Just wanted to point out a new interview posted over at Eurogamer with Ron Gilbert, he of Monkey Island fame. Gilbert was recently hired as creative director at Hothead Games to assist with their upcoming games, "Penny Arcade Adventures: On The Rain-Slick Precipice of Darkness" and "Deathspank". I'm not a Penny Arcade fan, so the former doesn't really appeal to me very much -- particularly the way Gilbert describes it:
"It's kind of a light adventure game; there aren't going to be these really intricate, mind-boggling puzzles you would find in Monkey Island."
The latter, however, sounds a bit more intriguing, although not much has been revealed about it except that it will be released episodically -- which apparently is the hip new thing these days. Said Gilbert:
"The adventure game aspects in Deathspank are a lot more traditional and hardcore. You are going to get a lot of really intricate puzzles...it is melded with what I would term classic Monkey Island-style puzzles."
That sounds like something I could look forward to. In the interview, Gilbert is very enthusiastic and hopeful for the future of adventure games, which is encouraging -- as long as companies like Hothead and TellTale are successful and continue to publish good quality pieces.
Towards the end of the interview, Gilbert is asked to comment about this year's GDC, when Dave Jones (from Realtime Worlds) apparently said something about leaving storytelling to books and movies, not games.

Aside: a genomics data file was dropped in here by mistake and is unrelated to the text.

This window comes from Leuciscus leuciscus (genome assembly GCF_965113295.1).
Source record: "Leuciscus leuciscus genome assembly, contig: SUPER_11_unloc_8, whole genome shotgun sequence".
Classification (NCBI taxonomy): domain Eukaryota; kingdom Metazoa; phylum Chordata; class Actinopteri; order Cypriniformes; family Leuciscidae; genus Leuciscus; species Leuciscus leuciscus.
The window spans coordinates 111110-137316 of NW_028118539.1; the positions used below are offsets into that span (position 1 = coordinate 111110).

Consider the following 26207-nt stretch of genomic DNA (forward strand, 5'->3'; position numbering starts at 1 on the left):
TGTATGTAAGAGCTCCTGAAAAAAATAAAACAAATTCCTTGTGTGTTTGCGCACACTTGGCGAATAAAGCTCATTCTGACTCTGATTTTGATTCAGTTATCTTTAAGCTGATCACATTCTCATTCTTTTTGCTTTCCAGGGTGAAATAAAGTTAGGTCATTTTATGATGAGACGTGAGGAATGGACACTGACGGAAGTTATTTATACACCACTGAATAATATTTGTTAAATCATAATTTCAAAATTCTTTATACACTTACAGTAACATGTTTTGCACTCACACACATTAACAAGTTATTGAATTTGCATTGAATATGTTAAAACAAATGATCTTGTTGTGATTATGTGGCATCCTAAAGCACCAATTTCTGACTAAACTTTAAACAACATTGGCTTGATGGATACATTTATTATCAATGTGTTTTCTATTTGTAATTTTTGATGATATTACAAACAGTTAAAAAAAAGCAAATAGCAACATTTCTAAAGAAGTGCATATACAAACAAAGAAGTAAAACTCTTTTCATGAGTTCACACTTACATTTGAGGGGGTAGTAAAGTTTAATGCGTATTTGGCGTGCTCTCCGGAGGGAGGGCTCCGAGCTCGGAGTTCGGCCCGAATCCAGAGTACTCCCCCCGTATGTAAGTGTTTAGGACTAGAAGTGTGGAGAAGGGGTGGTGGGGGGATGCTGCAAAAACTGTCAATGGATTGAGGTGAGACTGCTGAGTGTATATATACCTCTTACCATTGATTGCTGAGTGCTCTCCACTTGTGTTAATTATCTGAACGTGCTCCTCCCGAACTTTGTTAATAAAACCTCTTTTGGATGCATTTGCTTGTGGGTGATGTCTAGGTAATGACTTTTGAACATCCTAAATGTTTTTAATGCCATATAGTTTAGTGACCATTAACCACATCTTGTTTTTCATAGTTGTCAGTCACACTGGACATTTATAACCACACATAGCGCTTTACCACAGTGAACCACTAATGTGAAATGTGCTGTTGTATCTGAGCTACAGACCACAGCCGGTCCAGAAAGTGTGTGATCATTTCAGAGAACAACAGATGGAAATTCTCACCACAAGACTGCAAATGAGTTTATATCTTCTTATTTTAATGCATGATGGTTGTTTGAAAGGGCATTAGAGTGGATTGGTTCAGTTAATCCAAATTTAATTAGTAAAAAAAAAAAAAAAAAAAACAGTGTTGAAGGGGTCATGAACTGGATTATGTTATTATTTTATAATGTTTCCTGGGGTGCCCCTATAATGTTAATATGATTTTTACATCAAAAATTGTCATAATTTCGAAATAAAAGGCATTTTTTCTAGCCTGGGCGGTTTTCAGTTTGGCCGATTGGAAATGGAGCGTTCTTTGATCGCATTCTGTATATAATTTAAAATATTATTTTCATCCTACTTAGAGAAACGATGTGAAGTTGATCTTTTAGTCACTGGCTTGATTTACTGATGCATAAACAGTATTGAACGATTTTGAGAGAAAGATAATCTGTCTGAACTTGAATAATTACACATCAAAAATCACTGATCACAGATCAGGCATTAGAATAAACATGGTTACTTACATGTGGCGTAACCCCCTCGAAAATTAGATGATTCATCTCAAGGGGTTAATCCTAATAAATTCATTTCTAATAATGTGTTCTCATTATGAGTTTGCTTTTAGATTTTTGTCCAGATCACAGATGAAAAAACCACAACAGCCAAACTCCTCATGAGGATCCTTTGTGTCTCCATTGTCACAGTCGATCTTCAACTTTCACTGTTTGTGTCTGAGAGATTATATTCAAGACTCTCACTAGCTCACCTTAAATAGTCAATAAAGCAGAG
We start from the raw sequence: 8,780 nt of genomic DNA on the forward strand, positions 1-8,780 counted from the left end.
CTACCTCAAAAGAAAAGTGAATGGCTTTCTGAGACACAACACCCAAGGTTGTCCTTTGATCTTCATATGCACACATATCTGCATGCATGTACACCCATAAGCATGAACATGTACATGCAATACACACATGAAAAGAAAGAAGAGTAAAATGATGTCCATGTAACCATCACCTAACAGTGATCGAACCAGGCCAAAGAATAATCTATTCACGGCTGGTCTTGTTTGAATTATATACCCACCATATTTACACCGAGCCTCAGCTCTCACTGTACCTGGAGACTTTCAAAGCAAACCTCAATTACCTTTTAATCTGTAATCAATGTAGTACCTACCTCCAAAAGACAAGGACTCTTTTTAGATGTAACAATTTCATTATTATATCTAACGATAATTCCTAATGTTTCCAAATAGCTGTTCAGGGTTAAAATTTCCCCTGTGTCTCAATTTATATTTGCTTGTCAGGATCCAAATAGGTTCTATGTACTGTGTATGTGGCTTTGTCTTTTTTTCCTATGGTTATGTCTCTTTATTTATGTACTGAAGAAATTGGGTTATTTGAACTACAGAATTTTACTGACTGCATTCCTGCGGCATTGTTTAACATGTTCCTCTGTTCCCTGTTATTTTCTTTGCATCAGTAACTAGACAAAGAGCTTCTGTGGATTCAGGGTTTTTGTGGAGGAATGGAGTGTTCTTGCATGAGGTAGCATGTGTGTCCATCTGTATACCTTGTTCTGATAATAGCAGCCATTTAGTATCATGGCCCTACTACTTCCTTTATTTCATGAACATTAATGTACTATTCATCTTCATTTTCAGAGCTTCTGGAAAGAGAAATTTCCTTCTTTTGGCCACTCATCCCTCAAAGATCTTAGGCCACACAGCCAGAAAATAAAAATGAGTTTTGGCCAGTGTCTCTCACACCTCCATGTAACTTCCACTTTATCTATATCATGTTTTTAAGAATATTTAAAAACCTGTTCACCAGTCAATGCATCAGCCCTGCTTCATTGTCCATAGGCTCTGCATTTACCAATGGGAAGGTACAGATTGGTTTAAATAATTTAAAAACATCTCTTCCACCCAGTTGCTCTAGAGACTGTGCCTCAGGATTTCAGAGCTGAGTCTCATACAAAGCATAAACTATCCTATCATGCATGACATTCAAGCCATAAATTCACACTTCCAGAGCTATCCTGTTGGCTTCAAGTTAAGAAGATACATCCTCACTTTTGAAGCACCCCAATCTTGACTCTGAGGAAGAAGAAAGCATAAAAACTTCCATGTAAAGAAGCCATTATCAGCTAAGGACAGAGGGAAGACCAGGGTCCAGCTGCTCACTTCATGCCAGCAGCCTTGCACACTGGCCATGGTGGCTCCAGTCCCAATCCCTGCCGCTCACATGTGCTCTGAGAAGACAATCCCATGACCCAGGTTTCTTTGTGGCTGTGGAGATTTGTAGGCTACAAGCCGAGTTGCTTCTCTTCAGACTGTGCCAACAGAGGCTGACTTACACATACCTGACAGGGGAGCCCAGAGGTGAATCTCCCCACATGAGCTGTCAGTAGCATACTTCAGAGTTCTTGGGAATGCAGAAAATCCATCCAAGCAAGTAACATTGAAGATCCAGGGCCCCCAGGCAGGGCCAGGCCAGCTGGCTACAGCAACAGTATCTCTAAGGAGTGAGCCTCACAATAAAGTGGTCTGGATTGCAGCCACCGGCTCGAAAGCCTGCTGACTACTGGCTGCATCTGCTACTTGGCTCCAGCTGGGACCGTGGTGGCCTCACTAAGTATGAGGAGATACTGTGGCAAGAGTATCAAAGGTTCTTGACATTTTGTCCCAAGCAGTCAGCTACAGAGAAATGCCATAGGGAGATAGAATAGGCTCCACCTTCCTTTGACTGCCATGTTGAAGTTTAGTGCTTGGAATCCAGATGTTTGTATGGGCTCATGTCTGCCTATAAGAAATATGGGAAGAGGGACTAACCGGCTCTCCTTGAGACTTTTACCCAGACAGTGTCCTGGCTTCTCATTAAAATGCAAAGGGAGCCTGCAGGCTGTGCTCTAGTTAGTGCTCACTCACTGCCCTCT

"I think that's completely unfair. The main reason games don't do stories well is we don't have good storytellers. That gets lumped in, 'Well, games don't know how to tell good stories.' Well, no, games can tell stories, but you have to tell good ones...Adventure games did a really good job of telling them, but as graphics got better, the games industry became more action-oriented."
I think he's on to something, but I find it interesting that interactive fiction still isn't really part of the discussion. IF did, and still does, a good job of telling stories without graphics. But even though his solution is to blend core adventure game elements with other genres, such as RPG, we're not really sure what those core elements are that he refers to. In many respects, IF is at the core of most adventure games, at least historically, so perhaps asking "What works about IF?" can really get at the heart of the question "What works about adventure games?"